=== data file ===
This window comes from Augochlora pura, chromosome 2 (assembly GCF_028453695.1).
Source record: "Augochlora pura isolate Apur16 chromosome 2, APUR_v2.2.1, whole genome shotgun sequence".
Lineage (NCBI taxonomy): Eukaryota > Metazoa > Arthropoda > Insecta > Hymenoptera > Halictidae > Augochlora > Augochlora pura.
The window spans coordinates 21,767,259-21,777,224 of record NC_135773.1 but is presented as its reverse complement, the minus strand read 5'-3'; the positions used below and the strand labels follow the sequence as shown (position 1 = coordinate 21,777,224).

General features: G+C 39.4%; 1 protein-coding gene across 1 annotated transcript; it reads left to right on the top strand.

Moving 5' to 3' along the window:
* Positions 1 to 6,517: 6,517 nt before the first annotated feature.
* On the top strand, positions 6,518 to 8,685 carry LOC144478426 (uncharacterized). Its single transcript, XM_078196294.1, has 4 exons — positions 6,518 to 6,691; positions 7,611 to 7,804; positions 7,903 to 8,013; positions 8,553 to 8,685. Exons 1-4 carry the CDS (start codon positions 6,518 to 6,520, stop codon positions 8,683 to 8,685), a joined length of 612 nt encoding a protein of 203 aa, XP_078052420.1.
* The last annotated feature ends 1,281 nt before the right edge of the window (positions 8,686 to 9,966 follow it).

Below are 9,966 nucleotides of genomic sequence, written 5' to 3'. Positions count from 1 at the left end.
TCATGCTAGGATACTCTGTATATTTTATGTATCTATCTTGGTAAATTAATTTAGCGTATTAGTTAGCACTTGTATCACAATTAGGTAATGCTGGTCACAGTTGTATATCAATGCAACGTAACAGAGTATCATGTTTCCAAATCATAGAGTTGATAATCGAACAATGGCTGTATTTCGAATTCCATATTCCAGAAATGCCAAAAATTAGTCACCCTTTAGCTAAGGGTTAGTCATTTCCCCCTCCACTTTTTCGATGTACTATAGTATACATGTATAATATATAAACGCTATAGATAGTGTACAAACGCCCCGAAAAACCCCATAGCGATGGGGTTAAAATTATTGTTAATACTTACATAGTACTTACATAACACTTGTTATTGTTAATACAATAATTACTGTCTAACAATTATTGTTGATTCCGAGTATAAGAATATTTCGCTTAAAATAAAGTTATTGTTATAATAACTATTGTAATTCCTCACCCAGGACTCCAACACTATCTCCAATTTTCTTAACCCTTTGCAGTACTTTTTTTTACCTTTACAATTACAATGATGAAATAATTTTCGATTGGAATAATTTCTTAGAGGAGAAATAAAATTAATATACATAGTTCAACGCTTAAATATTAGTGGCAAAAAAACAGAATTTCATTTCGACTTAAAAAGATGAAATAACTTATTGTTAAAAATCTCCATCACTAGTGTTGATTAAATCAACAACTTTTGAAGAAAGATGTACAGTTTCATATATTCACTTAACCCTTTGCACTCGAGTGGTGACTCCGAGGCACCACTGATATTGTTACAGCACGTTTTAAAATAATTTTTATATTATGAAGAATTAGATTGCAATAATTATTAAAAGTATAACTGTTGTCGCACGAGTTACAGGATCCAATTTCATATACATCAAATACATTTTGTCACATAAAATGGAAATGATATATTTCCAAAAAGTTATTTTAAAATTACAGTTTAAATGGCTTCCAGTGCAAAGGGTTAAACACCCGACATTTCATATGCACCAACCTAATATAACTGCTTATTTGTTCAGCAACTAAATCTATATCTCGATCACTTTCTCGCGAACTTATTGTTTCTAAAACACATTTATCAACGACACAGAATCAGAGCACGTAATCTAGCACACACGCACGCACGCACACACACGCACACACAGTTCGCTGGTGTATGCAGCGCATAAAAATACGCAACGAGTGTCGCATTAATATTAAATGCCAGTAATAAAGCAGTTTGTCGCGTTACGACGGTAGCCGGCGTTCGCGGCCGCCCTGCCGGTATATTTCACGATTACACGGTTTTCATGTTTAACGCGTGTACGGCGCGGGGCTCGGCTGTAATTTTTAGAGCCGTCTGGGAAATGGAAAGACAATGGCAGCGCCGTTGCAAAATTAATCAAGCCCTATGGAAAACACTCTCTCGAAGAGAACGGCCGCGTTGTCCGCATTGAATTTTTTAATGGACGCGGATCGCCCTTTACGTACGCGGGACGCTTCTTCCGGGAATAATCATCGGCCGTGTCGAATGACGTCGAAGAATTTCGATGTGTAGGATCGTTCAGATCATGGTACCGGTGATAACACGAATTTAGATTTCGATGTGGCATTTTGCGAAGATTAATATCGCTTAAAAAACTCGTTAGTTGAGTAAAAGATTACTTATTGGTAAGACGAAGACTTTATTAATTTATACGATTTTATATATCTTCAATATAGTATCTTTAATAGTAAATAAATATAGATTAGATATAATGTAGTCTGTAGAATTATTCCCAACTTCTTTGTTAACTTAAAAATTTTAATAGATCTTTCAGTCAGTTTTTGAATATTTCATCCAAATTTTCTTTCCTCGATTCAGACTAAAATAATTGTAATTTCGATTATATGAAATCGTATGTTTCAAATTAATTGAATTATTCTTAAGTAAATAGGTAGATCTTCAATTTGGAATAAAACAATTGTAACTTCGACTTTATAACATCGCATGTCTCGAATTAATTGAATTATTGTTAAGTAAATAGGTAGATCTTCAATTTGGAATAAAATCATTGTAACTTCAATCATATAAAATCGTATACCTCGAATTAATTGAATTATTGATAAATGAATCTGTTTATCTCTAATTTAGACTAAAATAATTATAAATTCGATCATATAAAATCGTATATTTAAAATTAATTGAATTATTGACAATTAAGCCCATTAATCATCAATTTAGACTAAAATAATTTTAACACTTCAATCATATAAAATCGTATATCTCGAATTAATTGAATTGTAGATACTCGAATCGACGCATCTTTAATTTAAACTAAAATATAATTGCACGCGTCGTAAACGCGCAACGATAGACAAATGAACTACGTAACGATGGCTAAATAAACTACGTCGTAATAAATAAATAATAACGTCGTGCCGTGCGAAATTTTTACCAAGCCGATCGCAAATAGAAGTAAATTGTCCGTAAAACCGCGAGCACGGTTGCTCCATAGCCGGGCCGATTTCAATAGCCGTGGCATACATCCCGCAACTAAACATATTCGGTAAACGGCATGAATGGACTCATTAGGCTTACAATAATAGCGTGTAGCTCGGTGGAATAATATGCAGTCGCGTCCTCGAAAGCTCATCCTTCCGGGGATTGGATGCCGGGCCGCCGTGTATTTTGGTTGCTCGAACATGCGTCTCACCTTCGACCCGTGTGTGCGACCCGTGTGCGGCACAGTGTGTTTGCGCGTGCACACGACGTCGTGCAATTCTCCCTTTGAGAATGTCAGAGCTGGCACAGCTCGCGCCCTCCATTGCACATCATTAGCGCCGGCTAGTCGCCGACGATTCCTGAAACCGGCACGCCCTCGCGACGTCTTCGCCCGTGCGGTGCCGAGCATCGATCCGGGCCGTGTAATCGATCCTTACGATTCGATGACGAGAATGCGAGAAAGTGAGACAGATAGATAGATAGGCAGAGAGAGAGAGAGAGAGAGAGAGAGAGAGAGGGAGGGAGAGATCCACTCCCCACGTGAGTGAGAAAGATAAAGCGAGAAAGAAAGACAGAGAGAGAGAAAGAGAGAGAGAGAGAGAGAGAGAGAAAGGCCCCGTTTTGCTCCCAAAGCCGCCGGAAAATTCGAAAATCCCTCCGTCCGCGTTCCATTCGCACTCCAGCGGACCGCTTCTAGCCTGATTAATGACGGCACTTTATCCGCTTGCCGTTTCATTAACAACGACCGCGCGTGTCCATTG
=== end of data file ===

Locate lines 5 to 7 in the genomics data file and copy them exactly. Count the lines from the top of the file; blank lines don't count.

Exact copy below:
General features: G+C 39.4%; 1 protein-coding gene across 1 annotated transcript; it reads left to right on the top strand.

Moving 5' to 3' along the window:
* Positions 1 to 6,517: 6,517 nt before the first annotated feature.